In accordance with our goal to review funds provided under the American Recovery and Reinvestment Act of 2009 (Recovery Act) and based on the U. S. Department of Housing and Urban Development’s (HUD) concerns about the capacity of the City of Tulsa’s (City) subrecipient, we audited the City’s Community Development Block Grant Recovery (CDBG-R) program. Our objective was to determine whether the City complied with HUD’s CDBG-R obligation, procurement, expenditure, and reporting requirements.
The City poorly managed its Recovery Act activities by selecting a subrecipient that did not have the capacity to complete the project within the required time limit. Further, the City did not adequately monitor the subrecipient, did not comply with Federal requirements, and did not apply good financial controls. This condition occurred because the City did not ensure that a subrecipient had the capacity to complete an activity and lacked the required policies and procedures. As a result, it committed more than $3 million in Federal funds for a project that it might not complete. Further, the City disregarded procurement requirements, did not have policies or procedures regarding the disposal of hazardous waste, and did not implement sound controls over the grant. As a result, it could not comply with regulations or ensure that its contractors followed requirements.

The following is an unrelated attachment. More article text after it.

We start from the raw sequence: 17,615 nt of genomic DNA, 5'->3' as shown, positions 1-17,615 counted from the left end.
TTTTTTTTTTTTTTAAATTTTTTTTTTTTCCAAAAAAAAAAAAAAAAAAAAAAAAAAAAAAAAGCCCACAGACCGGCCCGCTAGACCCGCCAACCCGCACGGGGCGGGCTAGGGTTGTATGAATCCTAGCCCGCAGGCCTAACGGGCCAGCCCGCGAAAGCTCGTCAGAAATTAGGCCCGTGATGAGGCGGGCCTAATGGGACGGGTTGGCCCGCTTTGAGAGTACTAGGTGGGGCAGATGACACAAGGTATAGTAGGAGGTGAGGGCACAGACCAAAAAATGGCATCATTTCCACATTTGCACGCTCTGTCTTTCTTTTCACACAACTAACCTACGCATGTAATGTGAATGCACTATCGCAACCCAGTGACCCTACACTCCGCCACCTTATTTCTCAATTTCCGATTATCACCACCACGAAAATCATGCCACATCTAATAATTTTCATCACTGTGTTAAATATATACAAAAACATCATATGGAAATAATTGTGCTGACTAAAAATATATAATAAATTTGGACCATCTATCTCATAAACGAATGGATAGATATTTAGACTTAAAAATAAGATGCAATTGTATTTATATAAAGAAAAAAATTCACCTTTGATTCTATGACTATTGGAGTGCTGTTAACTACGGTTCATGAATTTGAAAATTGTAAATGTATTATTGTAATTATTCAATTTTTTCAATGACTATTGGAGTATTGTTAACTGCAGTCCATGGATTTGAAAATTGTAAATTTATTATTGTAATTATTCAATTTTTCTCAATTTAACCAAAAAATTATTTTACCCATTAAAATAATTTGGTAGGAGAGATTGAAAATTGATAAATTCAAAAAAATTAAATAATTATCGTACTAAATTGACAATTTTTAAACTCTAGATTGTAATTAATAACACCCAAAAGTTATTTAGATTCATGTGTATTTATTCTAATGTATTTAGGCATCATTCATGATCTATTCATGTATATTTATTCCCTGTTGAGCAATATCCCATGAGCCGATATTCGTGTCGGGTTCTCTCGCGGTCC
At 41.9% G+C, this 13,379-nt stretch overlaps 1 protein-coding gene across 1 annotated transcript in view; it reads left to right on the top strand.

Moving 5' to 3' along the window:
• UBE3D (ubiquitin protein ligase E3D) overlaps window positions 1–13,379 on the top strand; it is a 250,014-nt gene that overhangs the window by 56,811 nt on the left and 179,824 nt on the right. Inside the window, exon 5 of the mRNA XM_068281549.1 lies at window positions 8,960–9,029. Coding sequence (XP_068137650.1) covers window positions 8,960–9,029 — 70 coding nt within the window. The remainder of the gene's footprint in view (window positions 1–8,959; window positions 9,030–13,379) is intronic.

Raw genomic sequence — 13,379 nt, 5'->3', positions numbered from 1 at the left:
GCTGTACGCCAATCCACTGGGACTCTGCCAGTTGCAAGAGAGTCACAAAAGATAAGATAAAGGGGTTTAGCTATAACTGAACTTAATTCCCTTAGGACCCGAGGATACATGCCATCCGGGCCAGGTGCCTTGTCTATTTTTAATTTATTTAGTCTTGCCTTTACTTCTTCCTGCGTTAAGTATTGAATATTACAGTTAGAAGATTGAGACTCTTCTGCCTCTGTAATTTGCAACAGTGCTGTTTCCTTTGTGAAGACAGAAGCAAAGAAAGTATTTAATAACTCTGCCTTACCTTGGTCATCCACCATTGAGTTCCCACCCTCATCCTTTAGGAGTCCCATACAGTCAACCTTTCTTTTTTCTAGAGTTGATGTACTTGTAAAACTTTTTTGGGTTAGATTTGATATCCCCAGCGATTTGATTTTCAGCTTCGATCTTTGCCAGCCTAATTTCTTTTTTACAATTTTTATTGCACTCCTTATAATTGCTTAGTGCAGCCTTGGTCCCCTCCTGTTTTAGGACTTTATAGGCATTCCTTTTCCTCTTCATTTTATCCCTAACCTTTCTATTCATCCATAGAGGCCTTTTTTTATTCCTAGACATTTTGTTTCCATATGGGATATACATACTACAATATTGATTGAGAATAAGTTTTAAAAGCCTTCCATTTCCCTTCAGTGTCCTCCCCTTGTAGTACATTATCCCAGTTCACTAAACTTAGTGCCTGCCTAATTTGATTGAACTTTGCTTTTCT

We recommended that the Acting Director, Community Planning and Development Division, Oklahoma City, OK, require the City to select a subrecipient that has the capacity, both financially and administratively, to complete and operate the Shoppes on Peoria and to provide documentation by November 30, 2011. If the City cannot obtain a subrecipient that can complete the project, it should select another project that it can complete by September 30, 2012. Further, the City should support or repay more than $49,000 that it spent without a contract and improve its controls for its grants. Also, HUD should seek administrative sanctions against the subrecipient and its related entities to protect HUD and the City from future instances of noncompliance.